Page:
Gabriele Lucchetti


School of Economics, SCG Building, Room C29

University Park, Nottingham, NG7 2RD,



Welcome to my website! 

I am a PhD Candidate and Teaching Associate at the School of Economics of the University of Nottingham.

My research fields are Labor Economics, Spatial Economics, and Migration Economics.

I am on the 2023/24 Job Market.

I use structural and empirical methods to answer questions about inequalities in labor markets and the interaction between human capital and cities' production technology.


Giammario Impullitti (Advisor, University of Nottingham)

Juan Ignacio Vizcaino (Advisor, University of Nottingham)

Alessandro Ruggieri (Advisor, CUNEF Universidad) 

Joan Llull (IAE-CSIC and Barcelona School of Economics)

Here is my CV.  

Job Market Paper

Skills, Distortions, and the Labor Market Outcomes of Immigrants across Space

The paper received the "Peter Sinclair Prize" as the 3rd best paper at the Macro, Monetary and Finance (MMF) PhD Conference

(Regularly updated)

I study the geography of immigrants' labor market outcomes and its implications for spatial inequality. Using US micro-data, I document that, compared to natives and immigrants from high-income countries, immigrants from low-income countries i) do not earn a premium from working in big cities and ii) are more likely to work in non-cognitive occupations and live in big cities. To shed light on the mechanisms driving these facts, I build a quantitative general equilibrium spatial model where the technology of firms in cities favors cognitive skills, workers are heterogeneous in human capital and tastes for cities and occupations, and immigrants face labor market distortions. Removing all sources of heterogeneity between immigrants and natives reduces their earnings gap by 29 percent at the expense of an increase in the earnings gap between cities by 2.3 percent. An immigration policy opening borders to non-college-educated workers increases the earnings gap between immigrants and natives by 2.6 percent but reduces the earnings gap between cities by 0.3 percent.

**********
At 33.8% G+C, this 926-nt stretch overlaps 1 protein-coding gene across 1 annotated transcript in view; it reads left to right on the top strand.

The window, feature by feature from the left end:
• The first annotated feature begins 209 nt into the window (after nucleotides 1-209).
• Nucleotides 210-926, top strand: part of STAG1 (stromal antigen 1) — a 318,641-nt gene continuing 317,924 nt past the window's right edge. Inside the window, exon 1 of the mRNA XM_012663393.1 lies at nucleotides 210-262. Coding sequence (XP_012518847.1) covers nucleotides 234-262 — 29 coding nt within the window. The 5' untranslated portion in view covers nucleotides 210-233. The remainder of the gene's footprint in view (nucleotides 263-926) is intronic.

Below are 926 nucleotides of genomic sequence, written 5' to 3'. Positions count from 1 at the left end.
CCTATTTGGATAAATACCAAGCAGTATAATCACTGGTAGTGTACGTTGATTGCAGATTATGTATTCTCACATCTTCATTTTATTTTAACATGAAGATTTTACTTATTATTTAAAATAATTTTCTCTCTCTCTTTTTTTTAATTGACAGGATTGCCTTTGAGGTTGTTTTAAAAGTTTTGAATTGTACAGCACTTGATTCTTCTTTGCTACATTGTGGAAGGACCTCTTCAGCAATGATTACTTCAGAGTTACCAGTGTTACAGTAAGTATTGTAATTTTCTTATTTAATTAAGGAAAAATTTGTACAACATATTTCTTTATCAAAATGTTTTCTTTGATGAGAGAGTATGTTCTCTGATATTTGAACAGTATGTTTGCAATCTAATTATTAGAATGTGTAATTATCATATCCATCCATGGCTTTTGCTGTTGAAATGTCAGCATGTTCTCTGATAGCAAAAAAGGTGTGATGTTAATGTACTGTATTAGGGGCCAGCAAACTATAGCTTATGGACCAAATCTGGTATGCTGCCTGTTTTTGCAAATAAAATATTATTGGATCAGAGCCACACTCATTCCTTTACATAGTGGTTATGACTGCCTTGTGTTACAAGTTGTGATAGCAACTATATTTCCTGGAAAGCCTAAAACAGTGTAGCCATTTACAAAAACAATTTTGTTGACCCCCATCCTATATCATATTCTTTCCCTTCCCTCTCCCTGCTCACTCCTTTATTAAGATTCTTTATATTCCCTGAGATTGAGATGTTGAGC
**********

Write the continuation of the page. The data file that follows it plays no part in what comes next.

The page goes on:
Working Papers

Unlucky Migrants: Scarring Effect of Recessions on the Assimilation of the Foreign-Born joint with Alessandro Ruggieri 

This paper studies how aggregate labor market conditions affect the intra-generational assimilation of immigrants in the hosting country. Using data from the American Community Survey, we leverage variation in the national unemployment rates in the U.S. at the time of arrival of different cohorts of immigrants to identify short- and long-run effects of recessions on their careers. We document that immigrants who enter the U.S. when the labor market is slack face large and persistent earnings reductions: a 1 p.p. rise in the unemployment rate at the time of migration reduces annual earnings by 4.9 percent on impact and 0.7 percent after 12 years since migration, relative to the average U.S. native. Change in the employment composition across occupations with different skill contents is the key driver: were occupational attainment during periods of high unemployment unchanged for immigrants, assimilation in annual earnings would slow down on average by only 3 years, instead of 12. Slower assimilation costs between 1.7 and 2.4 percent of lifetime earnings to immigrants entering the U.S. labor market when unemployment is high. 

Work In Progress

Labor Market Power And Demographics Across Space joint with Manuel V. Montesinos

This paper studies the relationship between labor market power and local demographic structures, and its implications for labor earnings inequality. Using longitudinal data from Spain, we show how local labor market dynamics interact with the human capital of workers across different age groups and investigate the role of local labor markets’ occupational structure. We build a dynamic quantitative spatial equilibrium model to quantify the mechanisms driving our findings. The model provides us with a laboratory to study the role of demographics in determining local labor market power and simulate policy changes to quantify their impact on labor market power and income redistribution.